VR They’re just waiting.

SWB —to go to trial.

VR They’re just waiting to go to trial, just waiting for the process. Many people lose their jobs, you lose your cars, some mothers lose their children to the system due to not having people or other family members that can take care over as caregivers or caretakers at that time. So much is so detrimental to remove the foundation of the family. And the mother is the foundation of the family.

SWB And you mentioned that you specifically were arrested and you were waiting, trying to make bail, not making bail when the Community Bail Fund helped you. Can you talk a little bit about that story? What happened and how were you helped?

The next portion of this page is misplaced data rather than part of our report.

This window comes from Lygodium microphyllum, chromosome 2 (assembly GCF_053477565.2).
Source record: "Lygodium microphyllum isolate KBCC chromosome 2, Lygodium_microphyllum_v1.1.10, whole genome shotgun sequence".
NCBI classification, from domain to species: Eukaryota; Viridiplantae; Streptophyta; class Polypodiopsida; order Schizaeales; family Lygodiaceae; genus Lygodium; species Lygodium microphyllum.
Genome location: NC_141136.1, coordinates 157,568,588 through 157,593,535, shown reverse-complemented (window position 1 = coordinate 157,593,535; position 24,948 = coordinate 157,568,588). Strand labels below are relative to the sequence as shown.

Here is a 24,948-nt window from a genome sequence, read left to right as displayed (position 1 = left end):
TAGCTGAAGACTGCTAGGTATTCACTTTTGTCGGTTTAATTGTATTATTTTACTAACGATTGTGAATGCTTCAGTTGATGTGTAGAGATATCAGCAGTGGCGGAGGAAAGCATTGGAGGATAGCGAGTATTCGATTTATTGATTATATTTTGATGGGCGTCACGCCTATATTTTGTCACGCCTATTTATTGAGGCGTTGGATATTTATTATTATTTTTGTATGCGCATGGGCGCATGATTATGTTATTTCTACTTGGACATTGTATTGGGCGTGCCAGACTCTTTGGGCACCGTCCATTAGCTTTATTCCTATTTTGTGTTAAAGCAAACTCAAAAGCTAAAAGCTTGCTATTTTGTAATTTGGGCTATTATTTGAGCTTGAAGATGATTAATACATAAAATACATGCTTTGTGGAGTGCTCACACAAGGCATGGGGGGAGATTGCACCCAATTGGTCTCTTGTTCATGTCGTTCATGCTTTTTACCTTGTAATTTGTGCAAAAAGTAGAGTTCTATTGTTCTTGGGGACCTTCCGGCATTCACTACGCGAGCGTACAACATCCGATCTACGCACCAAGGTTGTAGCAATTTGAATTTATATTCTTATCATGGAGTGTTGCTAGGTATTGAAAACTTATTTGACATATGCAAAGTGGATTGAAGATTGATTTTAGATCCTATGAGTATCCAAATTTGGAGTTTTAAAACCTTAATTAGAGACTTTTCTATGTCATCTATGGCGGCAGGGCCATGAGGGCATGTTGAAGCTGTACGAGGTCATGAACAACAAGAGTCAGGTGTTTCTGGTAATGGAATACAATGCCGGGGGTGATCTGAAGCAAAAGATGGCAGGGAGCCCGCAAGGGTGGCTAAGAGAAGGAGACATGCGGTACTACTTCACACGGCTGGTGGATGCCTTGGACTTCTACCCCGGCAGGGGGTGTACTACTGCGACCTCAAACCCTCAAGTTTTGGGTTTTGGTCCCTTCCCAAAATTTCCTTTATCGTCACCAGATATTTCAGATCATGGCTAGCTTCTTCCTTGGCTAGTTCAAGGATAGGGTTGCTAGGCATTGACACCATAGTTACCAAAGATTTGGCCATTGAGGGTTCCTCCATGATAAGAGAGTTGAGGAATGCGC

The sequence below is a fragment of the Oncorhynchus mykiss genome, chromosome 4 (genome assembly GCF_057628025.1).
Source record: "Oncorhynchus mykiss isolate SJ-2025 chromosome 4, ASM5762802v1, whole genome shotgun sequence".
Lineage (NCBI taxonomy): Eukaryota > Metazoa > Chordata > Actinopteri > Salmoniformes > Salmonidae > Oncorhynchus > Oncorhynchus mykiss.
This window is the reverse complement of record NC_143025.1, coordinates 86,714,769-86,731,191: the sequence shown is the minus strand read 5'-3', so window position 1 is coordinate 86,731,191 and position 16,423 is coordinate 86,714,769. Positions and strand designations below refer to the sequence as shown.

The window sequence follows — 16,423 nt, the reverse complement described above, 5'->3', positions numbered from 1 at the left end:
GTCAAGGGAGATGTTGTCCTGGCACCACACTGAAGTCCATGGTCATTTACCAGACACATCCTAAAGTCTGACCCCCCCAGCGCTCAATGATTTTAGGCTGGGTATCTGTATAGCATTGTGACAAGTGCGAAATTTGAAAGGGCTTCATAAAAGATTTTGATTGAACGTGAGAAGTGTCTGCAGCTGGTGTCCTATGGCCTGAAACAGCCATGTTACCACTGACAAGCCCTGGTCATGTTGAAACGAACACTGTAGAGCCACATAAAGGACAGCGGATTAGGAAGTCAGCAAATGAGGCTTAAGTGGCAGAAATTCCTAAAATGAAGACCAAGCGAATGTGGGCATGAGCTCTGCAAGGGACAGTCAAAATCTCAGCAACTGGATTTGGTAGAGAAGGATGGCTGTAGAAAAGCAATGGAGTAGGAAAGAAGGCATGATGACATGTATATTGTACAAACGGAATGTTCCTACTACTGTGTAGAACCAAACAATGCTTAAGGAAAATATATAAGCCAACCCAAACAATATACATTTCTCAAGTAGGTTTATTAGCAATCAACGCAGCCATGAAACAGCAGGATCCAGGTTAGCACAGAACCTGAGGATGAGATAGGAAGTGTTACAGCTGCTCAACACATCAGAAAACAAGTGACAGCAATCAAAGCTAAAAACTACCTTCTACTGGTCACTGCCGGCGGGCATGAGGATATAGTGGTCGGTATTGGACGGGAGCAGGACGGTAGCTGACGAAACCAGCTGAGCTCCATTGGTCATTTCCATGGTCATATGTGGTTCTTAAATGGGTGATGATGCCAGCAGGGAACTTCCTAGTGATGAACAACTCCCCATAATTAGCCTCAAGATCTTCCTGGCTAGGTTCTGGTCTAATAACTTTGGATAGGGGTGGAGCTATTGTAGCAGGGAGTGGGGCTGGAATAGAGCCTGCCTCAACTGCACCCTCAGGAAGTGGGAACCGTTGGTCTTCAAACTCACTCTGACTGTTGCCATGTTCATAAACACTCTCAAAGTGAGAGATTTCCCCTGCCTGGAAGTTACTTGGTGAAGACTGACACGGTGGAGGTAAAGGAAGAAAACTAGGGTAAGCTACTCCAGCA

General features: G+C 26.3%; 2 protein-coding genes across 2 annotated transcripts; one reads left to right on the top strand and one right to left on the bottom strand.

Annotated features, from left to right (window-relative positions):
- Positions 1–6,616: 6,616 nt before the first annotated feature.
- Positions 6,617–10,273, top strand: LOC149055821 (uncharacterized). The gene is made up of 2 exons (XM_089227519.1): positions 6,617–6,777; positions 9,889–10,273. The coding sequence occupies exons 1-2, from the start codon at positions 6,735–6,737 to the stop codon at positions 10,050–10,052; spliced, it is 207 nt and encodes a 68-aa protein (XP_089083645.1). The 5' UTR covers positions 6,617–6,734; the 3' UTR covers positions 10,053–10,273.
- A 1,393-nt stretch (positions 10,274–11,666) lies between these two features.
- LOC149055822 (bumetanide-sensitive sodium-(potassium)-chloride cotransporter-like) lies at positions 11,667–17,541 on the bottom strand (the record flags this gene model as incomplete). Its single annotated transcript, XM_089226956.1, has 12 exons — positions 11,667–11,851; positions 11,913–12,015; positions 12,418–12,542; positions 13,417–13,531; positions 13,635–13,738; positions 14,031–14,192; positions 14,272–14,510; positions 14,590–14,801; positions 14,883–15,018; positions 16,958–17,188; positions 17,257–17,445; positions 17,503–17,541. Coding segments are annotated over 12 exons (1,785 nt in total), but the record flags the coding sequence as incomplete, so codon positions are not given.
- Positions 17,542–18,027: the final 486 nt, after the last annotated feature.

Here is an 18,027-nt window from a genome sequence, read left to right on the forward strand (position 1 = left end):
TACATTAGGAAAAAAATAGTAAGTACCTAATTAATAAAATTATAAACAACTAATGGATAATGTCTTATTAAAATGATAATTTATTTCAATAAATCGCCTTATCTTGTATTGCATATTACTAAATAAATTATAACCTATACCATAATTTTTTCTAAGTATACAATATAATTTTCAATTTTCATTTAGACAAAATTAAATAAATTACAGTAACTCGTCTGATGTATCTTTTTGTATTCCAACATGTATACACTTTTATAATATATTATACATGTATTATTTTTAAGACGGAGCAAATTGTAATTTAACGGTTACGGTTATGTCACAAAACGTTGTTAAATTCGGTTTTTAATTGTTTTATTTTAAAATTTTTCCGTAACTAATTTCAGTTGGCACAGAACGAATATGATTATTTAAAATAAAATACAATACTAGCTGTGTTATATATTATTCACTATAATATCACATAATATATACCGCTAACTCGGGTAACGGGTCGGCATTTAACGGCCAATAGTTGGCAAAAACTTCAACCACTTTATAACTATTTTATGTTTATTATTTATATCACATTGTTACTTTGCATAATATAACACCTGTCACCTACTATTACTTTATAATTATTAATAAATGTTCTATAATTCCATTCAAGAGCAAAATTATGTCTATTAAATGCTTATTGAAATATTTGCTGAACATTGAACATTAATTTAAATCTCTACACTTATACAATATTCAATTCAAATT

VR Yes. I actually last year was arrested and had a $50,000 bail. I actually went for a bail reduction and was denied. At the time, my family didn’t have the finances to bail me out along with helping me get the best defense. So, I expressed, “get me a lawyer, get me the best defense we can get.” At that time, I had to continue to sit there. So, I was away for 90 days. Throughout my stay on State Road, I came across a pamphlet with information and reference to the Philadelphia Community Bail Fund in support of bailing out mothers. I made a call to my daughter, gave her the information, and from there she left a message with all my information. And that Monday—this was on a Friday afternoon—and that Monday, one of the representatives from the Philadelphia Community Bail Fund came out to visit me on State Road. And I interviewed with them, they had questions that I had to answer. I had to have two people as backup for me, which I did, and they made contact to make sure prior to me coming home—which is a beautiful thing because prior to anyone coming home, they want to make sure that you have housing, that you have somewhere to go. If you don’t have anywhere to go, we try to put that process together before you get out. Because everybody doesn’t have a place to go when they come home. So, since I’ve been organizing with the Community Bail Fund, that’s one of the main, important things that we do—make sure there’s some stability once we do support that person to come home.